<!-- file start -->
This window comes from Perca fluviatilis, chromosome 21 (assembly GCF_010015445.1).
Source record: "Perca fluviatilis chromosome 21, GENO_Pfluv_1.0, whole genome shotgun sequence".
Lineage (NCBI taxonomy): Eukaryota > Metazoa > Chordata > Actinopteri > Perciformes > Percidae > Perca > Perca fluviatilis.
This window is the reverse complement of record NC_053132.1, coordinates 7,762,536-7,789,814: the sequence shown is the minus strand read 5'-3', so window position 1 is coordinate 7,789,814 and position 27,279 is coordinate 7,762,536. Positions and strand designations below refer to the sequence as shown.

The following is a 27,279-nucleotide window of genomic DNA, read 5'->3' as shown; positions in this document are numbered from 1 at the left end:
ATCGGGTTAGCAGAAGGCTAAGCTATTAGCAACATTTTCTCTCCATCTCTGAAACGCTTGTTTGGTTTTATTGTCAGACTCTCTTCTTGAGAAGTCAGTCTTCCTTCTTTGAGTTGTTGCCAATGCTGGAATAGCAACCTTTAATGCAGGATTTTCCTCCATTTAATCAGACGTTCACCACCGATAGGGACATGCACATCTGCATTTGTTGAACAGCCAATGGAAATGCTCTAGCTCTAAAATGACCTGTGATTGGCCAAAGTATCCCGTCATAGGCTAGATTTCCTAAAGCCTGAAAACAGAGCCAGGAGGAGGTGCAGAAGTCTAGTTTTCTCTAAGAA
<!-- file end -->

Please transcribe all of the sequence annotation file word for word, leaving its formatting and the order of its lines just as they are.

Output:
This window comes from Perca fluviatilis, chromosome 21 (assembly GCF_010015445.1).
Source record: "Perca fluviatilis chromosome 21, GENO_Pfluv_1.0, whole genome shotgun sequence".
Lineage (NCBI taxonomy): Eukaryota > Metazoa > Chordata > Actinopteri > Perciformes > Percidae > Perca > Perca fluviatilis.
This window is the reverse complement of record NC_053132.1, coordinates 7,762,536-7,789,814: the sequence shown is the minus strand read 5'-3', so window position 1 is coordinate 7,789,814 and position 27,279 is coordinate 7,762,536. Positions and strand designations below refer to the sequence as shown.

The following is a 27,279-nucleotide window of genomic DNA, read 5'->3' as shown; positions in this document are numbered from 1 at the left end:
ATCGGGTTAGCAGAAGGCTAAGCTATTAGCAACATTTTCTCTCCATCTCTGAAACGCTTGTTTGGTTTTATTGTCAGACTCTCTTCTTGAGAAGTCAGTCTTCCTTCTTTGAGTTGTTGCCAATGCTGGAATAGCAACCTTTAATGCAGGATTTTCCTCCATTTAATCAGACGTTCACCACCGATAGGGACATGCACATCTGCATTTGTTGAACAGCCAATGGAAATGCTCTAGCTCTAAAATGACCTGTGATTGGCCAAAGTATCCCGTCATAGGCTAGATTTCCTAAAGCCTGAAAACAGAGCCAGGAGGAGGTGCAGAAGTCTAGTTTTCTCTAAGAA